I cringe every time I hear this. It usually assaults me from the pages of some trashy publication, the latest being the news pages of Cosmopolitan, which advised me that, since nine out of ten men would rather shag a size 10 glamour model than a size 0 supermodel, it was now okay to eat doughnuts.* Thanks for letting me know - I will now allow myself several of those yummy custardy ones with a side order of deep-fried mars bars without feeling guilty. Goodness knows why I still read women's magazines - perhaps I just enjoy defacing them with my red pen. But what really annoys me is when this statement comes from men themselves. Nice, thoughtful men who think they're being really helpful.

"Men like women with curves, so why should you diet to achieve a size zero? Hey, don't worry, eat that chip butty if you want it, because I don't mind if you have a lardy arse. Men like something to grab hold of."

This isn't exactly breaking news, much as it is treated as such every time some dodgy survey corroborates it. We all know that most men have a preference for women with rather more flesh on them than the average Hollywood actress. If women were motivated by wanting to please men, nobody below a size 12 would ever think about dieting. But they do. And it pains me to hear well-meaning men try to solve the problem by telling their female friends that hey, a few extra pounds don't matter to the average bloke.

By suggesting that women should have curves, you are not making an enlightened pro-feminist statement - you are simply perpetuating the idea that women have an ideal to which to conform in order to please men, whatever the nature of that ideal may be. Women's bodies do not exist for male gratification. Women do not shun cake in favour of low-fat low-carb no-taste diet food in order to impress men with their jutting collarbones. The female obsession with weight loss will not be solved by men giving us permission to eat. It's such an arrogant attitude and it really, really annoys me.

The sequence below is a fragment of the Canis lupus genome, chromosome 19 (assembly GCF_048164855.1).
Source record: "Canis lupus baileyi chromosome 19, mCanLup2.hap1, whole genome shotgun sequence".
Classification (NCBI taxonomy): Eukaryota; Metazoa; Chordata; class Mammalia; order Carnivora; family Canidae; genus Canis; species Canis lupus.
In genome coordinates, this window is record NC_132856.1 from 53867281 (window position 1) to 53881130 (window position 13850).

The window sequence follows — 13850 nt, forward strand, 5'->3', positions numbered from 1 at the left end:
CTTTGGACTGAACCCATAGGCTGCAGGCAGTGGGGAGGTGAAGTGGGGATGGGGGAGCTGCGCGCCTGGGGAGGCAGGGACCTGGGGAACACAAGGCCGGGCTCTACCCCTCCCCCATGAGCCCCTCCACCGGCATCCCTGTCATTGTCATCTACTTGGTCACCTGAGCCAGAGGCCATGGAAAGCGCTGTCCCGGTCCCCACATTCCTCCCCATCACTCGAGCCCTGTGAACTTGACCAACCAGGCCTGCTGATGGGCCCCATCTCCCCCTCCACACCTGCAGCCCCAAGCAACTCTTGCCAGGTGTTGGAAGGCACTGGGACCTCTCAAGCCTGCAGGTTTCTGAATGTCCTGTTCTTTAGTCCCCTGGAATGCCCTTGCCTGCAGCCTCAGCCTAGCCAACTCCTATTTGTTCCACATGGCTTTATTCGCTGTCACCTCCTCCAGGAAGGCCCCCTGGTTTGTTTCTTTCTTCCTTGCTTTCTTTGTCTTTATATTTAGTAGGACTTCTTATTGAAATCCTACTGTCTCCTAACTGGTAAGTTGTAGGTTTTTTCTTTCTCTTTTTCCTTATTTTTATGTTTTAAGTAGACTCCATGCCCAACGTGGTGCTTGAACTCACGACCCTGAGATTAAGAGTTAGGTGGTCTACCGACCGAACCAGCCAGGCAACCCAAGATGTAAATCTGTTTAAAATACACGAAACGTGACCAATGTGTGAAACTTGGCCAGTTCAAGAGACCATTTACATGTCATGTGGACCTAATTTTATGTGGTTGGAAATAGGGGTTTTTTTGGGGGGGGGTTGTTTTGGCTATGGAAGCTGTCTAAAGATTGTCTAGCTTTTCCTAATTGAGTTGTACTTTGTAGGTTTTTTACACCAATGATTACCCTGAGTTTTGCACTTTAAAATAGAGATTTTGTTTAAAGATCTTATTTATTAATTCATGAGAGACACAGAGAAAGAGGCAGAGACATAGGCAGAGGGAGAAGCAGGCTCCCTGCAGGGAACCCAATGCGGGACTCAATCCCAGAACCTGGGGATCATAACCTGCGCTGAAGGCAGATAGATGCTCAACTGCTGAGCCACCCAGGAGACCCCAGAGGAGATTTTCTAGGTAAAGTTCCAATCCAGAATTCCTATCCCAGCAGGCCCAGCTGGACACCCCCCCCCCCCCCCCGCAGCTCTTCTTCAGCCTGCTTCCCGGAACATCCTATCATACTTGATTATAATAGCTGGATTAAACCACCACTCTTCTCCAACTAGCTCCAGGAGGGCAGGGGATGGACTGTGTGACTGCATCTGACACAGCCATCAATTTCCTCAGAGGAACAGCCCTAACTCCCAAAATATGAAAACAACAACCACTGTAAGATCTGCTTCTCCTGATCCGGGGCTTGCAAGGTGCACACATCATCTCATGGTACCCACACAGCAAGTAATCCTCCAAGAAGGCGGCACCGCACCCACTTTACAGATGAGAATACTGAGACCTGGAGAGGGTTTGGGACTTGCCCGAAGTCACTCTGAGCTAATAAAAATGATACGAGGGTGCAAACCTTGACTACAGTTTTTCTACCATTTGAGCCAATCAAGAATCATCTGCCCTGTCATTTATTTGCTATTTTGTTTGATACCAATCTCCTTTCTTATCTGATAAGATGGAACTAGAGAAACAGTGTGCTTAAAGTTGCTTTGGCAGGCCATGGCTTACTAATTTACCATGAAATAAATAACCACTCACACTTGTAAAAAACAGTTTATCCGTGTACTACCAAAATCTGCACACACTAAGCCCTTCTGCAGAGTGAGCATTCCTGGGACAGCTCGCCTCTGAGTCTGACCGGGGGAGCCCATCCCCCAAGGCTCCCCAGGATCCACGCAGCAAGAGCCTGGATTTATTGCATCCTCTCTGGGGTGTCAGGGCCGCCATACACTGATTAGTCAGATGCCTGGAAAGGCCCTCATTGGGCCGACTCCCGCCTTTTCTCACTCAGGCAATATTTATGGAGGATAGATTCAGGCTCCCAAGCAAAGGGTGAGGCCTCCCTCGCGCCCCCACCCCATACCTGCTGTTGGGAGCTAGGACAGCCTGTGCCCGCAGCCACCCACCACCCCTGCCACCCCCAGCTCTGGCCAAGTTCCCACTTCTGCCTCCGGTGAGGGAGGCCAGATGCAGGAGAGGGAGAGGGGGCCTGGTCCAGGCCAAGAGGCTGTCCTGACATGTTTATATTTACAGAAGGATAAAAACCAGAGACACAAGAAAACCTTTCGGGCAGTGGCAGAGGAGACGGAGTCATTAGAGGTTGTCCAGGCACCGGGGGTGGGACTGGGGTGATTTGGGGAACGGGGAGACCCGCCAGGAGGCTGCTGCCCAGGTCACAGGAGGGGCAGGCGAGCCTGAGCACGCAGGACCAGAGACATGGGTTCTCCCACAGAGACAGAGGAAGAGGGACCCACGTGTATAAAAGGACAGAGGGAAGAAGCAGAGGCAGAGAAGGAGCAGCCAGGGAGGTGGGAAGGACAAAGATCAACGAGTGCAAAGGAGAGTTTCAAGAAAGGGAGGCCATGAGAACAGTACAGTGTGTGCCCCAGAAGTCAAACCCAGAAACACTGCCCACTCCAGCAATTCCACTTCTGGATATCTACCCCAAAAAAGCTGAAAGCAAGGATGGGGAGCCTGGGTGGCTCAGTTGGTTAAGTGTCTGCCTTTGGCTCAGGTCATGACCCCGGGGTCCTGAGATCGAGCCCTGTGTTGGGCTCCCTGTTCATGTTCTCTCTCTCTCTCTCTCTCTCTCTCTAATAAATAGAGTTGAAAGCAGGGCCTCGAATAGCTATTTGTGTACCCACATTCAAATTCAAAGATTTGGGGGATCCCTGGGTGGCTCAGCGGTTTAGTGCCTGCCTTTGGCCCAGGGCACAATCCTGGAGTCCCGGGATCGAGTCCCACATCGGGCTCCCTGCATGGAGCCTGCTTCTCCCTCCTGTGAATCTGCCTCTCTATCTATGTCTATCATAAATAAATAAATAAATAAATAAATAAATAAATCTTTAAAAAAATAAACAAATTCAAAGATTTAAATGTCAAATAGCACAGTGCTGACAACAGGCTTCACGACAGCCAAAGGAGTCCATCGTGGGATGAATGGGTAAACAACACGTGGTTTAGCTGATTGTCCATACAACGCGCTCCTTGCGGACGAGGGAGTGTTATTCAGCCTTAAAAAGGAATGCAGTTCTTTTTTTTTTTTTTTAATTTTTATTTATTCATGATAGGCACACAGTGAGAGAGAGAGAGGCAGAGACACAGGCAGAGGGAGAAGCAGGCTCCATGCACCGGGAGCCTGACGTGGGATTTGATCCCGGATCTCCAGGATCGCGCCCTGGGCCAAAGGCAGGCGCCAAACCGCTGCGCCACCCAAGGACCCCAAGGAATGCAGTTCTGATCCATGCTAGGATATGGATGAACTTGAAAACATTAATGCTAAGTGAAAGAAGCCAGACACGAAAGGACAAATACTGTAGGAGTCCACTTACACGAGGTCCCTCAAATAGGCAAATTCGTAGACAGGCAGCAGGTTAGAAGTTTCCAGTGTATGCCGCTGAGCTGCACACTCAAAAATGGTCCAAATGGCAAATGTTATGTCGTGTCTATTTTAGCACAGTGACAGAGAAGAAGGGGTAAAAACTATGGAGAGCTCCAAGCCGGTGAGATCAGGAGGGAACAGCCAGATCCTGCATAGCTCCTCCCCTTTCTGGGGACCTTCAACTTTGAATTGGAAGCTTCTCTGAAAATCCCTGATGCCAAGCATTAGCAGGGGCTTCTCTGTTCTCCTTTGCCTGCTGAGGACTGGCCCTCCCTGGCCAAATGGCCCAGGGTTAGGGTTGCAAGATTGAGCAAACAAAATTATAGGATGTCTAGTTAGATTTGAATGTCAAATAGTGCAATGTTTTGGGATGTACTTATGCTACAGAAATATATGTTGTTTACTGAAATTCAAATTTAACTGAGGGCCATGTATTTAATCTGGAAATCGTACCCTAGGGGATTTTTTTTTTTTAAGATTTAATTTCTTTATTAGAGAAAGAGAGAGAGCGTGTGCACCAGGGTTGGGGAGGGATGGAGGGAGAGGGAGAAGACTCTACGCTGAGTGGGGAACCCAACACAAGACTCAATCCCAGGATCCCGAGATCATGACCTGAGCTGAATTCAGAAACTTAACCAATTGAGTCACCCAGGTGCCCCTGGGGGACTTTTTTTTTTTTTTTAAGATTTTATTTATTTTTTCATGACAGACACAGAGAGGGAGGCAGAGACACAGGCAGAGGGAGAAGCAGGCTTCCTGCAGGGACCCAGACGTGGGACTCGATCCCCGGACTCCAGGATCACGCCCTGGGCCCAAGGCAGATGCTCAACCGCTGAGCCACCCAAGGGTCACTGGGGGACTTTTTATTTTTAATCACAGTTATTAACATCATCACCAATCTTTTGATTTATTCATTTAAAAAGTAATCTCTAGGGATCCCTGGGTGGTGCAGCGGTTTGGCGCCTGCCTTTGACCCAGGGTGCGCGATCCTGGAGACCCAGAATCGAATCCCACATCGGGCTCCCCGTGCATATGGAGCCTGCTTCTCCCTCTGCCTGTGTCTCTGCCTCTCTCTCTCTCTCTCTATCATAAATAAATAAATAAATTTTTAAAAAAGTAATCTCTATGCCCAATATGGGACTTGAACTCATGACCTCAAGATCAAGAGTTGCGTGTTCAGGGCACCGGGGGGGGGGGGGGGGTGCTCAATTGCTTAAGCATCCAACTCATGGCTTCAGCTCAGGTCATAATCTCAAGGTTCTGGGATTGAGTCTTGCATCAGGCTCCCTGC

An unnaturally (for most women) slim figure is associated with wealth, status, social mobility, stylishness, femininity... There are even crazier factors than that at play - like the fact that skinniness is a trump card for female competitiveness, and that moaning about the size of one's hips facilitates female bonding:

- My hips are so huge!
- Noooo, they're tiny! Mine are enormous!
- Noooo, you're so skinny! I have a jelly belly!
- No you don't! You're tiny! Look at my muffin top!
- Pssshh - if you've got a muffin top I've got an entire wedding cake!

This is repeated ad nauseam, with the slimmer party becoming gradually more and more smug, and the porkier party becoming more and more distressed. But crucially, it gives them something to talk about. There are of course two clear-cut rules: 1 - One must not admit to being happy with any part of one's anatomy; and 2 - One must violently disagree with anything the other party says. Then there's the fact that, since breasts are supposed to be at least medium-sized, any woman who does have a skinny physique can moan about her lack of boobage. See - nobody's left out. It's rather clever really. Of course, there's always the chance that the slimmer woman will attack her peer by saying, "But you've got such a lovely figure! So curvy!" which is as backhanded as compliments get.

Believe me, the body image issue is a frickin' minefield. And if you go in armed only with, "But men like women with curves," don't expect to get out of there alive.

*By the way, this was BLATANTLY an advertorial for Krispy Kremes